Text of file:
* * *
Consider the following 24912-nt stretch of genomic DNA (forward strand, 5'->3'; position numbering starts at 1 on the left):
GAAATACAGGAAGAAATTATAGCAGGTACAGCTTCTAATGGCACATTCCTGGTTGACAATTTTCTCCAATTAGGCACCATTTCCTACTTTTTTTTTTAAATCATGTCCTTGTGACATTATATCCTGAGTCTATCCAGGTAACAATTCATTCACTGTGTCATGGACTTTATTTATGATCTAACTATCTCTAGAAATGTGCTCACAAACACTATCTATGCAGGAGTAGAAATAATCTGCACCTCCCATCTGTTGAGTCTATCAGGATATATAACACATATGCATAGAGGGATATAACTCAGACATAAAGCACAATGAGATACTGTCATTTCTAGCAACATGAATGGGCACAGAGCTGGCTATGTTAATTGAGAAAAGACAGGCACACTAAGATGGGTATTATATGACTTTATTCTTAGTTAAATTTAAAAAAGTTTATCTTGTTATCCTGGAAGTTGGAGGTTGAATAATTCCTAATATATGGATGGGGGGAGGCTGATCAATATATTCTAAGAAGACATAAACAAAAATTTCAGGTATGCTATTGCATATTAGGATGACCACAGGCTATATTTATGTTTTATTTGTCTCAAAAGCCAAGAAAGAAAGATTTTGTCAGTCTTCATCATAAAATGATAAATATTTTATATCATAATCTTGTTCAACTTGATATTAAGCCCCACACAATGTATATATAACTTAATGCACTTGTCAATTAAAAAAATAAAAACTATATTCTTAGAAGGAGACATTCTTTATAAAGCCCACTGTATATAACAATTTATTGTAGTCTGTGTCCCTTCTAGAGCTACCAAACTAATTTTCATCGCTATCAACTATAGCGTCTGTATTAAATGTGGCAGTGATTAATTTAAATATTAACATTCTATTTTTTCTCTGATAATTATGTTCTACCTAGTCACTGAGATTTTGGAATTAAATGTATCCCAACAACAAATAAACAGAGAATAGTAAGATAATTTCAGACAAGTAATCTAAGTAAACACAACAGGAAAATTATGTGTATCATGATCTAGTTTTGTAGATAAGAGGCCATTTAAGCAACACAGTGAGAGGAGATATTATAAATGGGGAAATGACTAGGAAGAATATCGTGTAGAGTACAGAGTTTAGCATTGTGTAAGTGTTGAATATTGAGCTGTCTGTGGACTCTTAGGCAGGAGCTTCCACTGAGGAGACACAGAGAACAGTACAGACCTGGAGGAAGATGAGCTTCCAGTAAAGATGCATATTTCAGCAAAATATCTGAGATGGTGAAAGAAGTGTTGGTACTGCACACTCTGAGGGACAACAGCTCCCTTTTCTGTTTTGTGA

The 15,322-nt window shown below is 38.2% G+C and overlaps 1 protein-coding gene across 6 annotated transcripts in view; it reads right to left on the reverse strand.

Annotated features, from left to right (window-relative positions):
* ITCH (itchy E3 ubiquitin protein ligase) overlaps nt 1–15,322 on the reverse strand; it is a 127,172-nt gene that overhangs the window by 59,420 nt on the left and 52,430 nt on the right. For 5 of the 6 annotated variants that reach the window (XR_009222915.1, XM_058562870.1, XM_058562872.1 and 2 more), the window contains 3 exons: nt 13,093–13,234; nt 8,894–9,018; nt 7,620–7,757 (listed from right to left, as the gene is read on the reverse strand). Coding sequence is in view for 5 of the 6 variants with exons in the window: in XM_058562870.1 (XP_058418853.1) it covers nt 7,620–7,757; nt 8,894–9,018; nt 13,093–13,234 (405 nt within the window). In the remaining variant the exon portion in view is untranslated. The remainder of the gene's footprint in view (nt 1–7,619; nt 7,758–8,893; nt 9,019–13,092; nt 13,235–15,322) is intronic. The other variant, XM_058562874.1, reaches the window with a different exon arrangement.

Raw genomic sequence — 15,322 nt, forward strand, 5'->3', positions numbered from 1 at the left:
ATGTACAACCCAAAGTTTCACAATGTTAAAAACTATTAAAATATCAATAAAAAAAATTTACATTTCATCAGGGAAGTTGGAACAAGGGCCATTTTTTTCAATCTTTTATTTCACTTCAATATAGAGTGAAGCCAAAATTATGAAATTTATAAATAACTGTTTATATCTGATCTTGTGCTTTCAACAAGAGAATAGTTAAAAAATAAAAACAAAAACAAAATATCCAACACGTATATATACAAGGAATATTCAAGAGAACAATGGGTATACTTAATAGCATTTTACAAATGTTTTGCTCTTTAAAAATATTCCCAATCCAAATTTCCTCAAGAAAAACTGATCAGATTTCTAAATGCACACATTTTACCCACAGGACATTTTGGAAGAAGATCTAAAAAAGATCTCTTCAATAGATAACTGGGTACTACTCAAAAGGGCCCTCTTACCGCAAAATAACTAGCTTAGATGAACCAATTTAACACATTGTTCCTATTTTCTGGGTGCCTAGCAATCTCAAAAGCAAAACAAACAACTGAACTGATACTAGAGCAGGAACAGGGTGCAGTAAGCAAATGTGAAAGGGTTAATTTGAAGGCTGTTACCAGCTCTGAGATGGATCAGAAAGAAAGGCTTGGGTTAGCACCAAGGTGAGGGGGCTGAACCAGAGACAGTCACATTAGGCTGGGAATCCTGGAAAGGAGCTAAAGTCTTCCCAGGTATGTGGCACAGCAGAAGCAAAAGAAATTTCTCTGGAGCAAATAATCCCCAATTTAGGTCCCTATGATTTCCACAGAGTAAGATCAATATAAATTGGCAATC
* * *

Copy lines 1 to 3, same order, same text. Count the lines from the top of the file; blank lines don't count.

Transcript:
Consider the following 24912-nt stretch of genomic DNA (forward strand, 5'->3'; position numbering starts at 1 on the left):
GAAATACAGGAAGAAATTATAGCAGGTACAGCTTCTAATGGCACATTCCTGGTTGACAATTTTCTCCAATTAGGCACCATTTCCTACTTTTTTTTTTAAATCATGTCCTTGTGACATTATATCCTGAGTCTATCCAGGTAACAATTCATTCACTGTGTCATGGACTTTATTTATGATCTAACTATCTCTAGAAATGTGCTCACAAACACTATCTATGCAGGAGTAGAAATAATCTGCACCTCCCATCTGTTGAGTCTATCAGGATATATAACACATATGCATAGAGGGATATAACTCAGACATAAAGCACAATGAGATACTGTCATTTCTAGCAACATGAATGGGCACAGAGCTGGCTATGTTAATTGAGAAAAGACAGGCACACTAAGATGGGTATTATATGACTTTATTCTTAGTTAAATTTAAAAAAGTTTATCTTGTTATCCTGGAAGTTGGAGGTTGAATAATTCCTAATATATGGATGGGGGGAGGCTGATCAATATATTCTAAGAAGACATAAACAAAAATTTCAGGTATGCTATTGCATATTAGGATGACCACAGGCTATATTTATGTTTTATTTGTCTCAAAAGCCAAGAAAGAAAGATTTTGTCAGTCTTCATCATAAAATGATAAATATTTTATATCATAATCTTGTTCAACTTGATATTAAGCCCCACACAATGTATATATAACTTAATGCACTTGTCAATTAAAAAAATAAAAACTATATTCTTAGAAGGAGACATTCTTTATAAAGCCCACTGTATATAACAATTTATTGTAGTCTGTGTCCCTTCTAGAGCTACCAAACTAATTTTCATCGCTATCAACTATAGCGTCTGTATTAAATGTGGCAGTGATTAATTTAAATATTAACATTCTATTTTTTCTCTGATAATTATGTTCTACCTAGTCACTGAGATTTTGGAATTAAATGTATCCCAACAACAAATAAACAGAGAATAGTAAGATAATTTCAGACAAGTAATCTAAGTAAACACAACAGGAAAATTATGTGTATCATGATCTAGTTTTGTAGATAAGAGGCCATTTAAGCAACACAGTGAGAGGAGATATTATAAATGGGGAAATGACTAGGAAGAATATCGTGTAGAGTACAGAGTTTAGCATTGTGTAAGTGTTGAATATTGAGCTGTCTGTGGACTCTTAGGCAGGAGCTTCCACTGAGGAGACACAGAGAACAGTACAGACCTGGAGGAAGATGAGCTTCCAGTAAAGATGCATATTTCAGCAAAATATCTGAGATGGTGAAAGAAGTGTTGGTACTGCACACTCTGAGGGACAACAGCTCCCTTTTCTGTTTTGTGA

The 15,322-nt window shown below is 38.2% G+C and overlaps 1 protein-coding gene across 6 annotated transcripts in view; it reads right to left on the reverse strand.